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LGBTQ Conference Fosters a Welcoming Campus Community


Reflecting Stony Brook’s commitment to diversity and social justice, the Student Activities Center became a pop-up city of LGBTQ students, faculty, staff and allies for the Northeast LGBT College Conference during the first weekend in April. Schools from all over the Northeast region visited campus for a weekend of workshops, speakers, performances, networking and celebration.

Student Pride
A student shows her pride at the Northeast LGBT College Conference.

The conference officially kicked off Friday, April 1,  with an opening plenary that began with a warm welcome from Dr. Timothy Ecklund, Assistant Vice President for Student Affairs and Dean of Students, and Cheryl Chambers, Associate Dean and Director of Multicultural Affairs.

During the plenary session, poets Regie Cabico and Kit Yan shared their work with an appreciative audience. Three Stony Brook students from the host committee, Luna Vasquez ’18, Sydney Monroe Gaglio ’18 and graduate student Lauren La Magna, emceed the session.

The second day of the conference included workshop sessions on a variety of topics including identities, intersections and activism. The workshops aimed to inform and challenge the way we understand our world, opening up dialogues for personal growth, exploration of personal identities, and ways to connect with the multitude of communities around us.

Mya Taylor, an award-winning actress known for her roles in the movies Tangerine and the upcoming Happy Birthday Marsha, keynoted the afternoon plenary. The day’s proceedings were closed out by Chris Tanaka, Coordinator of LGBTQ* Services at Stony Brook, who shared thoughts on the importance of conferences like these for the growth, health and wellbeing of LGBTQ communities.

Evening festivities included a dance (with music by DJ Monica Bello), a game room complete with a sing-a-long viewing of RENT and the Chill Space for relaxation, quiet, arts and crafts.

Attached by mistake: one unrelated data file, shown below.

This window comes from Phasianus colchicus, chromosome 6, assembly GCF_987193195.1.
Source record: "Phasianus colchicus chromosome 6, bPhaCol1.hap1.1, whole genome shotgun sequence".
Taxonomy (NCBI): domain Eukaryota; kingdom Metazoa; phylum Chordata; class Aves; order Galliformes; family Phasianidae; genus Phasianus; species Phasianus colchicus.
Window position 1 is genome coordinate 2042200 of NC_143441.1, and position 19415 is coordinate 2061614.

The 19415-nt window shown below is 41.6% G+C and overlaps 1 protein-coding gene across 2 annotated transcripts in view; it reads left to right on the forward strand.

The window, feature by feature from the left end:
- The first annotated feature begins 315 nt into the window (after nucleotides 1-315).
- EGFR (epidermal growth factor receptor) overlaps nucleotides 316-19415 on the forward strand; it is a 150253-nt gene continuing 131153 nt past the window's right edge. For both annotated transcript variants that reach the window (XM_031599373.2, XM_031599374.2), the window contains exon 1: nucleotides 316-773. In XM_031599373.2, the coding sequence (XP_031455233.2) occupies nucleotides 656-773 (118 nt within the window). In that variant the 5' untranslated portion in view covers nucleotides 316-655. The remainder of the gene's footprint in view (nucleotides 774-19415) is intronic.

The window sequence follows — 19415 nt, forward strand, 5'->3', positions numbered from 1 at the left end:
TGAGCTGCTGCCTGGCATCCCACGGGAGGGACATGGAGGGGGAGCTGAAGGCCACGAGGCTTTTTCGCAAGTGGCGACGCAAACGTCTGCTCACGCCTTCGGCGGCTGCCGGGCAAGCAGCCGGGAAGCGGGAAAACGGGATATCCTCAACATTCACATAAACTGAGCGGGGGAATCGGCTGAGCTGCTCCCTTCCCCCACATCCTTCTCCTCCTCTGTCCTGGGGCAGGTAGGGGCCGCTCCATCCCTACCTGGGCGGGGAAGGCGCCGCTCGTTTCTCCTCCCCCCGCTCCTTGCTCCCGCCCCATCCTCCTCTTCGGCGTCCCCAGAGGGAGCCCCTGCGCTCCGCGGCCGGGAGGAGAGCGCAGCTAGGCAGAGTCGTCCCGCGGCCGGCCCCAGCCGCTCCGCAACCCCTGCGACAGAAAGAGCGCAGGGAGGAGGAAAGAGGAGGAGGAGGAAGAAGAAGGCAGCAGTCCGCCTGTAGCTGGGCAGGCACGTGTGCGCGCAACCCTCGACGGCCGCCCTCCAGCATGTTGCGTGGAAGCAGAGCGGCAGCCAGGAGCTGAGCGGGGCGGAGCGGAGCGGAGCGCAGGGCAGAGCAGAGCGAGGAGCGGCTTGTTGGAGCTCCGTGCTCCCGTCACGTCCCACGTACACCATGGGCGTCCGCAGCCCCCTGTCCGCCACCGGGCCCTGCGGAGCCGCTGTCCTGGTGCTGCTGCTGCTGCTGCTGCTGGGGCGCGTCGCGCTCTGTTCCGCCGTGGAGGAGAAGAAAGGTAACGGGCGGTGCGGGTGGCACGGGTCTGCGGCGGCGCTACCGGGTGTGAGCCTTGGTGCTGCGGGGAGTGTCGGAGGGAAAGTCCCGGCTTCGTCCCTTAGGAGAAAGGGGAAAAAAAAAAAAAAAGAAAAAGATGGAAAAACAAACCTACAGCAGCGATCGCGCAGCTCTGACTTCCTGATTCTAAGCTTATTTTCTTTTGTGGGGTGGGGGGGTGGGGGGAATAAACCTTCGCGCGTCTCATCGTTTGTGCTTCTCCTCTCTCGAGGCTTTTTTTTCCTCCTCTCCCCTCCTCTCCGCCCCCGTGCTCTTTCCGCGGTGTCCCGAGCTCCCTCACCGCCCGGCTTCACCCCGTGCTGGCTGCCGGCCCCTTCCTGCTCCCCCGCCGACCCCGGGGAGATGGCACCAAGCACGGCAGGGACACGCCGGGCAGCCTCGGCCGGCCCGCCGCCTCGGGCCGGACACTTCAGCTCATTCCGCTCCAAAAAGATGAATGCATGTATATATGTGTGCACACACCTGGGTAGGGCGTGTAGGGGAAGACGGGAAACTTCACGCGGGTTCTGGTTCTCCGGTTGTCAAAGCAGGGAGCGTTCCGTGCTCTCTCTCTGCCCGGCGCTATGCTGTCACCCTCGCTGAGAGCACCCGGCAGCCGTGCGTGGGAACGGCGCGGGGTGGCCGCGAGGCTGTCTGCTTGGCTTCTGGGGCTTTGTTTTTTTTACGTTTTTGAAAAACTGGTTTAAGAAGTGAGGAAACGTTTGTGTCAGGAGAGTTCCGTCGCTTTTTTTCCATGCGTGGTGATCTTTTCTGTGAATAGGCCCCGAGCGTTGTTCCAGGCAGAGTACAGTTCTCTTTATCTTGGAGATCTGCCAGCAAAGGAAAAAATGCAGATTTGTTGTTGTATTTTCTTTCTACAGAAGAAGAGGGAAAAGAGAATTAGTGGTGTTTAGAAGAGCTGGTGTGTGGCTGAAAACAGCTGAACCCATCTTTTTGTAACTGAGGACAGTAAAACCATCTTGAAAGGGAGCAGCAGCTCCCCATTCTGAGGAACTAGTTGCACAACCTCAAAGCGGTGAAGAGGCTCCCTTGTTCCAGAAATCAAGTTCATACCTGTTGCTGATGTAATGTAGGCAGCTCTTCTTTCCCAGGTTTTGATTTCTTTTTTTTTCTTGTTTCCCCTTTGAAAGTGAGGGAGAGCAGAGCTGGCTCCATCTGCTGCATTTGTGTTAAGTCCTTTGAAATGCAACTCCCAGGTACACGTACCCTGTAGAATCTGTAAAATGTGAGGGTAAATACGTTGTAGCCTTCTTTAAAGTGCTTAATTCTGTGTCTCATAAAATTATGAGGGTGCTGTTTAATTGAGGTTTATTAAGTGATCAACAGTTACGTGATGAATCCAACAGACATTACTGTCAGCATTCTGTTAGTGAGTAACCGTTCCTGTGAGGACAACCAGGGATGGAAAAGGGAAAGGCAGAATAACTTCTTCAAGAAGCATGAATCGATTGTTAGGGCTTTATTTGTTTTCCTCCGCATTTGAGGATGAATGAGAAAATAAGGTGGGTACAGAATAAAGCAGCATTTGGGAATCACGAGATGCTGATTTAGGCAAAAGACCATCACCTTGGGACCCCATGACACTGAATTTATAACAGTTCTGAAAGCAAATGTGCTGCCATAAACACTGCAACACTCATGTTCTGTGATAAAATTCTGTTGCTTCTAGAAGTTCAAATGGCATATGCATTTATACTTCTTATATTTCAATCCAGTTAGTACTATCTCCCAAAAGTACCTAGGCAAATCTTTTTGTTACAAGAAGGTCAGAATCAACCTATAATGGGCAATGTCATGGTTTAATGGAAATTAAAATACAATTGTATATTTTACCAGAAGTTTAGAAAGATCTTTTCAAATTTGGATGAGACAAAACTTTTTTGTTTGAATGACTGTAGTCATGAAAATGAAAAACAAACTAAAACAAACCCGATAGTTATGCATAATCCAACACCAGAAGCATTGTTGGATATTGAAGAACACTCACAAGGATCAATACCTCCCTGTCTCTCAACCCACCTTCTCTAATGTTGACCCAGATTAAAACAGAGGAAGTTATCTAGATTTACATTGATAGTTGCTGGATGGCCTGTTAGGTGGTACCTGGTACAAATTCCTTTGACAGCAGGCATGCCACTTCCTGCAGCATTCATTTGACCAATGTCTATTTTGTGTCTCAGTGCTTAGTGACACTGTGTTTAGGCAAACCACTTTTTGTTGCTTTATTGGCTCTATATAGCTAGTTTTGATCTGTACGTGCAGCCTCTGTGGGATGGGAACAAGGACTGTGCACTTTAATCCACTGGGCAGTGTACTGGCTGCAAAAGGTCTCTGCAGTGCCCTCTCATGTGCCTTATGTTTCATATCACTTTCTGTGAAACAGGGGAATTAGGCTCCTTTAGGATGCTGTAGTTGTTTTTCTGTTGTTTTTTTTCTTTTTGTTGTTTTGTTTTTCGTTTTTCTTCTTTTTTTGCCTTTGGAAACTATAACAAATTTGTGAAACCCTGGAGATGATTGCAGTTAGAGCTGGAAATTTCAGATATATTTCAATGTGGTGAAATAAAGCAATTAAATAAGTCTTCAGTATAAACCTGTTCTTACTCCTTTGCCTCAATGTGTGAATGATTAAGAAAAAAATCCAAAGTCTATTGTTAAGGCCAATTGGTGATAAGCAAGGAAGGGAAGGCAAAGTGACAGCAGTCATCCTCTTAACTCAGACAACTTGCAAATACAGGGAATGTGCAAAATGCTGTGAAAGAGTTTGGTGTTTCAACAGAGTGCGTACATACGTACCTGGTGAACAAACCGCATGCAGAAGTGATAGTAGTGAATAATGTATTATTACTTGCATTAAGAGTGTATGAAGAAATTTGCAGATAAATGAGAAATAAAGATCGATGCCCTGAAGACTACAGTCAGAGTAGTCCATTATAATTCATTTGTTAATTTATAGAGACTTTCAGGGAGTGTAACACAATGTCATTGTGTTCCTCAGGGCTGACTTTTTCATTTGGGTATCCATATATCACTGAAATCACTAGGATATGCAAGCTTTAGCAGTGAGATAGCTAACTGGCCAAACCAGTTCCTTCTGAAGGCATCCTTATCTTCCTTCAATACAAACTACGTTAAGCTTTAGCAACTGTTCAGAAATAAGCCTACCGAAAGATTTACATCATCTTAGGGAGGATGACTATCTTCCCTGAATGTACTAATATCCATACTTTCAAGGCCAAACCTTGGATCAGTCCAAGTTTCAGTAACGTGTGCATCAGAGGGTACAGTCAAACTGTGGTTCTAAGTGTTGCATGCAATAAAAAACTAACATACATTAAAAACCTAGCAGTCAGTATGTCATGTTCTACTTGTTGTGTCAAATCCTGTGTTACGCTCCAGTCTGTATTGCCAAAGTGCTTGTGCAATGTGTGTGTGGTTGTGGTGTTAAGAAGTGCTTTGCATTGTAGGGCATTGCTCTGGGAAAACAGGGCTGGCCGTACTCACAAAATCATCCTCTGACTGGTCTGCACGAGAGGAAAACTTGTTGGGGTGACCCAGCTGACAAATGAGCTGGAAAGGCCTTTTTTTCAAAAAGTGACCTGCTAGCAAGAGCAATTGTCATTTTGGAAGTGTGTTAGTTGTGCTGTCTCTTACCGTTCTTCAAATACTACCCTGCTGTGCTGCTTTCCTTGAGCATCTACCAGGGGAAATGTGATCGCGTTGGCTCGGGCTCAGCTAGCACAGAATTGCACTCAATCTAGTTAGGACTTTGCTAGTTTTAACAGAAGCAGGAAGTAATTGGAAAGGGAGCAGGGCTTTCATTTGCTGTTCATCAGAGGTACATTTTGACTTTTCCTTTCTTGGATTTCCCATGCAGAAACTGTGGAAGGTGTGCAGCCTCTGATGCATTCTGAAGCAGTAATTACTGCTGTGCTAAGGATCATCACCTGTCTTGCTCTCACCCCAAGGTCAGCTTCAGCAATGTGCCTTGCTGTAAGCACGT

The Sunday closing brunch plenary spotlighted Adaku Utah, award-winning educator and organizer, healer and performance ritual artist. Utah’s presentation took the participants on a journey of personal liberation stressing the importance of community healing and the power of love.

Workshop sessions focused on a variety of topics including identities, intersections and activism.

Fostering a Welcoming Campus Community
During the conference, a video message from President Samuel L. Stanley Jr., MD,  shared highlights from the University’s draft Diversity plan, including the expansion of policies regarding chosen names, the creation of permanent multi-stall, all-gender restrooms in the Student Activities Center, and the opening of an LGBTQ* Center in the near future.

  • The objective of the Diversity Plan is to enhance the campus community and allow every one of its members to feel more welcome and included on campus.
  • The implementation of parts of the University’s draft Diversity Plan initiatives, such as all-gender restrooms, during the conference, were vital to creating the affirming environment which allowed the conference to be as inviting and inclusive as possible.

President Stanley’s sentiments were echoed by Dr. Peter Baigent, Vice President for Student Affairs and Dr. Dallas Bauman, Associate Vice President for Campus Residences, who shared their own messages of support.

The Northeast LGBT Conference by the  Numbers
The conference was a tremendous success thanks to the hard work of the conference host committee, led by co-chairs Chris Tanaka, Coordinator of LGBTQ* Services, and Lauren La Magna, a second-year Masters of Social Welfare student, who organized a robust 3-day conference for the over 460 students, faculty and staff in attendance. Attendees came from 38 colleges and universities from 9 states in the Northeast region.

  • 3 conference days
  • 460 attendees: students, faculty and staff
  • 38 colleges and universities
  • 9 states in the Northeast
  • 39 workshops
  • 3 plenary sessions
  • 3 social events
  • 107 public posts using hashtag #nelgbtc16

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